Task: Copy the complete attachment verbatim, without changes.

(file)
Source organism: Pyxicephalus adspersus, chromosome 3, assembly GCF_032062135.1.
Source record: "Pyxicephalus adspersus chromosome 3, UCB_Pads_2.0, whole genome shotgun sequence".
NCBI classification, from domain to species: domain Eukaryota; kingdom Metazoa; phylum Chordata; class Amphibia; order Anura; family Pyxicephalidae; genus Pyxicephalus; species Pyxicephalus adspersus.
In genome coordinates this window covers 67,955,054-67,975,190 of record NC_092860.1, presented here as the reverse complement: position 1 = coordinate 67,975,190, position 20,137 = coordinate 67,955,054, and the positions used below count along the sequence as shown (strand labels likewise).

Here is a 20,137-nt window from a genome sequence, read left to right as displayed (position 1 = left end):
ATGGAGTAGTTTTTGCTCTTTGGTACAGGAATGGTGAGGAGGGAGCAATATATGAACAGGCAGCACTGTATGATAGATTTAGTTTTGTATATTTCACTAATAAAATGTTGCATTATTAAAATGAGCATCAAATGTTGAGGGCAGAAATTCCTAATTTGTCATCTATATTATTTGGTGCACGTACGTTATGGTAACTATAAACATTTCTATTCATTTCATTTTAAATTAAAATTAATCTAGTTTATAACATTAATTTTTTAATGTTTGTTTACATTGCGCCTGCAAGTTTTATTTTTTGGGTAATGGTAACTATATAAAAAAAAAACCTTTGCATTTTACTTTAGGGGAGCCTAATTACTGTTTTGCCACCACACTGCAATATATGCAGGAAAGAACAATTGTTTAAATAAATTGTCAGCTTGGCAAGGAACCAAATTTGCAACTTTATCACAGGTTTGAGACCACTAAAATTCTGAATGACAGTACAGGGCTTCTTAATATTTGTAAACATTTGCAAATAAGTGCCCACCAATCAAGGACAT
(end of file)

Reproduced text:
Source organism: Pyxicephalus adspersus, chromosome 3, assembly GCF_032062135.1.
Source record: "Pyxicephalus adspersus chromosome 3, UCB_Pads_2.0, whole genome shotgun sequence".
NCBI classification, from domain to species: domain Eukaryota; kingdom Metazoa; phylum Chordata; class Amphibia; order Anura; family Pyxicephalidae; genus Pyxicephalus; species Pyxicephalus adspersus.
In genome coordinates this window covers 67,955,054-67,975,190 of record NC_092860.1, presented here as the reverse complement: position 1 = coordinate 67,975,190, position 20,137 = coordinate 67,955,054, and the positions used below count along the sequence as shown (strand labels likewise).

Here is a 20,137-nt window from a genome sequence, read left to right as displayed (position 1 = left end):
ATGGAGTAGTTTTTGCTCTTTGGTACAGGAATGGTGAGGAGGGAGCAATATATGAACAGGCAGCACTGTATGATAGATTTAGTTTTGTATATTTCACTAATAAAATGTTGCATTATTAAAATGAGCATCAAATGTTGAGGGCAGAAATTCCTAATTTGTCATCTATATTATTTGGTGCACGTACGTTATGGTAACTATAAACATTTCTATTCATTTCATTTTAAATTAAAATTAATCTAGTTTATAACATTAATTTTTTAATGTTTGTTTACATTGCGCCTGCAAGTTTTATTTTTTGGGTAATGGTAACTATATAAAAAAAAAACCTTTGCATTTTACTTTAGGGGAGCCTAATTACTGTTTTGCCACCACACTGCAATATATGCAGGAAAGAACAATTGTTTAAATAAATTGTCAGCTTGGCAAGGAACCAAATTTGCAACTTTATCACAGGTTTGAGACCACTAAAATTCTGAATGACAGTACAGGGCTTCTTAATATTTGTAAACATTTGCAAATAAGTGCCCACCAATCAAGGACAT